The following article was provided by the Department of Nursing in USC, Nursing@USC
If a woman is taking the pill, many assume her primary purpose is to prevent pregnancy. However, there are other reasons to use oral contraceptive pills (OCPs). In a recent post, Nursing@USC, the University of Southern California’s Online FNP Program, examines what those reasons are—and why it’s important to understand the difference between reproductive health and sexual health for women. Here, we’ll dig into both.
Reproductive health versus sexual health
Historically, the terminology for reproductive health and sexual health for women has been used interchangeably—even though they’re not the same. According to the World Health Organization (WHO), reproductive health specifically refers to the reproductive process, and includes the implication that “people are able to have a responsible, satisfying and safe sex life and that they have the capability to reproduce and the freedom to decide if, when and how often to do so.”
In contrast, the WHO defines sexual health in the context of sexual well-being that requires “a positive and respectful approach to sexuality and sexual relationships, as well as the possibility of having pleasurable and safe sexual experiences, free of coercion, discrimination and violence.”
The difference is important, because women’s health is about much more than reproductive issues—as are the reasons they use oral contraceptive pills (OCPs).
While it’s true that the pill is effective for preventing pregnancy, it can be quite useful for other purposes, too. Proven clinical benefits that oral contraceptives provide include the reduction of:
- Cysts in the breasts and ovaries
- Endometrial, ovarian and colorectal cancers
- Iron deficiency (anemia)
- Premenstrual syndrome (PMS)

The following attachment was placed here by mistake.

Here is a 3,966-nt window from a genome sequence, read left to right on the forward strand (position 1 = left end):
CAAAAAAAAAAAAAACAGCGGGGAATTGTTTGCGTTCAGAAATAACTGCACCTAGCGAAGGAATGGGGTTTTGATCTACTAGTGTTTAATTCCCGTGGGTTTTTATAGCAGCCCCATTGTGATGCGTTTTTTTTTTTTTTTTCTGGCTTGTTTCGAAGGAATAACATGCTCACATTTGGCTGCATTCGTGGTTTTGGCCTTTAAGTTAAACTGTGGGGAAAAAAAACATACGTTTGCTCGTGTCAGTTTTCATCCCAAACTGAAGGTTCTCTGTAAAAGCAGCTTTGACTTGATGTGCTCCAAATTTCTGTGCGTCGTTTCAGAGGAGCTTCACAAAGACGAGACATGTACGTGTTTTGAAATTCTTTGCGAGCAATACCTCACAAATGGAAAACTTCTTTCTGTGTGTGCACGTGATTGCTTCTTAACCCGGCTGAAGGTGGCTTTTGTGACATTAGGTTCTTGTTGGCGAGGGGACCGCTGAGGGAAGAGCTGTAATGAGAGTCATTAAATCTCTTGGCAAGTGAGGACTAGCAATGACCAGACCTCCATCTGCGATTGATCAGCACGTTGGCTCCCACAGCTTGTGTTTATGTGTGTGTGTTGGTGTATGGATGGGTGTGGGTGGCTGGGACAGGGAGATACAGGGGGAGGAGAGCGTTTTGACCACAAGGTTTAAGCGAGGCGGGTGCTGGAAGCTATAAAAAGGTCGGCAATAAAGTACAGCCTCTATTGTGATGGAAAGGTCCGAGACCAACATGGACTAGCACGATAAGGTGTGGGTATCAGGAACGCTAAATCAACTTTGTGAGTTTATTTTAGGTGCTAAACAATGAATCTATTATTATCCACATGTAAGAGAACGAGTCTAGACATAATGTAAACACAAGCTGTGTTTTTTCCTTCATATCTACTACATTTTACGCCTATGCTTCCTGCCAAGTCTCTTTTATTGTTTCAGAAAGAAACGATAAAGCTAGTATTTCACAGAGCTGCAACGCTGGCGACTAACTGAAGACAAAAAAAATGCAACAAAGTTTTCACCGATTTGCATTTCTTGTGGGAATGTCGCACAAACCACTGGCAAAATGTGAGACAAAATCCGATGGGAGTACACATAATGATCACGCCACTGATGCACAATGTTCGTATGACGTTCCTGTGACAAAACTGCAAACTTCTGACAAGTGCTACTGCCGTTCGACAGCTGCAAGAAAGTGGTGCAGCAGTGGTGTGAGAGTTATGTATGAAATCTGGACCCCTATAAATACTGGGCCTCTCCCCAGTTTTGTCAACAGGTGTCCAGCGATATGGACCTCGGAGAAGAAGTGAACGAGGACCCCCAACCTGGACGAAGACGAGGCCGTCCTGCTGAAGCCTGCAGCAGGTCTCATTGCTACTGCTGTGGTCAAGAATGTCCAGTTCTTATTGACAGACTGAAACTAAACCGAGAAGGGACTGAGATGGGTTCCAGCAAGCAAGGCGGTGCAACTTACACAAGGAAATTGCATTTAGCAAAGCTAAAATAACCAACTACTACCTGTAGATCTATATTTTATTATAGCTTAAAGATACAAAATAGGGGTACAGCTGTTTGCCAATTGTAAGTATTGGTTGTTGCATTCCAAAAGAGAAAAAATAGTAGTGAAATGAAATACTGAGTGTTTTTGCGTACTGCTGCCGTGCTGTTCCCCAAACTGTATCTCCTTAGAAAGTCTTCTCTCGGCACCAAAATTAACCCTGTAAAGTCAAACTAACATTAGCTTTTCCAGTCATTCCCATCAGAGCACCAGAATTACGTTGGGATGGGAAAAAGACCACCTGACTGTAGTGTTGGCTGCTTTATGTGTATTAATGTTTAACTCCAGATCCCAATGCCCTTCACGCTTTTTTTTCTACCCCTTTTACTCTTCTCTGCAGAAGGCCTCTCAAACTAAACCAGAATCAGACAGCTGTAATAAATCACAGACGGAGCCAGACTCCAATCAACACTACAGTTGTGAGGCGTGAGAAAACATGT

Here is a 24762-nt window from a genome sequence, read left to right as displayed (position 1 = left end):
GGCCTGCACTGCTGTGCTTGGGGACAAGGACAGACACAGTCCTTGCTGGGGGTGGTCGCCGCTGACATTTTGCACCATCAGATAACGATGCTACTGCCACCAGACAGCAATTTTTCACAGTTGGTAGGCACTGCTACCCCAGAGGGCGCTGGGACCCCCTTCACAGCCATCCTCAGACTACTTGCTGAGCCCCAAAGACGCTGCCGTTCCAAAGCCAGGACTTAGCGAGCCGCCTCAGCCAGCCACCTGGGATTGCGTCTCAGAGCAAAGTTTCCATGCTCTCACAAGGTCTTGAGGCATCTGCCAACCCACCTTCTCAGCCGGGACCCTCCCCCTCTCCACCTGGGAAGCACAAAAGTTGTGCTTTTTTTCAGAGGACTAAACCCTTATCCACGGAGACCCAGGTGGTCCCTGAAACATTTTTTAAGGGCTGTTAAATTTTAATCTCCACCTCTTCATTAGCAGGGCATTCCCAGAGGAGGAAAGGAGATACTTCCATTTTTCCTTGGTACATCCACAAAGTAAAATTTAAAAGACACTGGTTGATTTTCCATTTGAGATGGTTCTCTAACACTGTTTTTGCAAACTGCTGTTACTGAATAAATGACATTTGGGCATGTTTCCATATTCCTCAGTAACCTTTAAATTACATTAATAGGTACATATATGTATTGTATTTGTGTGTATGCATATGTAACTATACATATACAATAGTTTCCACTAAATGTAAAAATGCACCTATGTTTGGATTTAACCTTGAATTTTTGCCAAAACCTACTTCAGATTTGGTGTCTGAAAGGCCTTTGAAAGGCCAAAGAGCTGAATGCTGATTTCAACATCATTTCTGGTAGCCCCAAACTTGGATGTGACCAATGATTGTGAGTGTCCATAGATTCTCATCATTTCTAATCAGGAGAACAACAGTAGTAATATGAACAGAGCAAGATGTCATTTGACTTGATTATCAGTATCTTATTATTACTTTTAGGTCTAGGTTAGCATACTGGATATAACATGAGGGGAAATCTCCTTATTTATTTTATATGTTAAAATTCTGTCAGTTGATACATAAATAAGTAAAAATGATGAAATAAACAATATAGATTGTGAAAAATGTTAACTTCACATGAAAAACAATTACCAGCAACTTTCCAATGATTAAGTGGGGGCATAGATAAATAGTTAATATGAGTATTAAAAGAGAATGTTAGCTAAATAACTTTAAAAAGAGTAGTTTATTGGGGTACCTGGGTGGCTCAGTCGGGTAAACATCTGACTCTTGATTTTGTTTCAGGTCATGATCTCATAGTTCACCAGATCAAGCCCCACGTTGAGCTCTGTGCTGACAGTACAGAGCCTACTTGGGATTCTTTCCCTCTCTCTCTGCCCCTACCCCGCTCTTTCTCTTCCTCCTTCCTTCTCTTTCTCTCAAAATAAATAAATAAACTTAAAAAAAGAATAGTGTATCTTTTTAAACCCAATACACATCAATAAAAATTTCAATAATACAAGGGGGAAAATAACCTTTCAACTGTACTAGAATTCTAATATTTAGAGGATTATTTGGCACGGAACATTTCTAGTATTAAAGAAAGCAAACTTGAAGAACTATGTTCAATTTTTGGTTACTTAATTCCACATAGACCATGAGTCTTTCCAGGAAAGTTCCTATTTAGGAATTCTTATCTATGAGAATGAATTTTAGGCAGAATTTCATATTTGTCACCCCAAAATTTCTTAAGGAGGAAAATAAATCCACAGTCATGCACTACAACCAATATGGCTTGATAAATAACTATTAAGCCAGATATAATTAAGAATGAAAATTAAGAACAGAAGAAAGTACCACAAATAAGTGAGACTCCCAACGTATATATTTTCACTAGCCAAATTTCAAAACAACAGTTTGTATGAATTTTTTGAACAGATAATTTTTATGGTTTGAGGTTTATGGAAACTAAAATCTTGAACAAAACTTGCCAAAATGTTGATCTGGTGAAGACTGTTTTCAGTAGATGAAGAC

- Menstrual pain and bleeding
In fact, of the 11.2 million women in the U.S. who take OCPs, 14 percent use them strictly for non-contraceptive reasons—which may also explain why many women on the pill aren’t even sexually active. According to the Guttmacher Institute, 7 percent of OCP users have never been sexually active and 9 percent haven’t been sexually active in three months.
In addition, because the pill is effective for treating menstrual pain — and 70 to 90 percent of teenage girls struggle with this—it’s not surprising this population has the highest rate of OCP usage for non-contraceptive reasons. In fact, of all teenage girls taking the pill, 82 percent do so for at least one non-contraceptive reason, and 33 percent are taking them strictly to treat other issues.
Although understanding the clinical benefits of OCPs is important, perhaps the greater message relates to providing better support for women’s overall health—which is about much more than the ability to give birth. As Dr. Ellen Olshansky, chair of the USC Suzanne Dworak-Peck School of Social Work Department of Nursing, notes, “There’s always the assumption that women are just here to produce babies.”
Olshansky says that while there has been considerable progress in supporting women’s health and well-being, there’s still a lot of work to do. “It’s even more of a problem when we view reproductive health services as synonymous with women’s health to the exclusion of other services,” she said. “Women are more than their ability to reproduce.”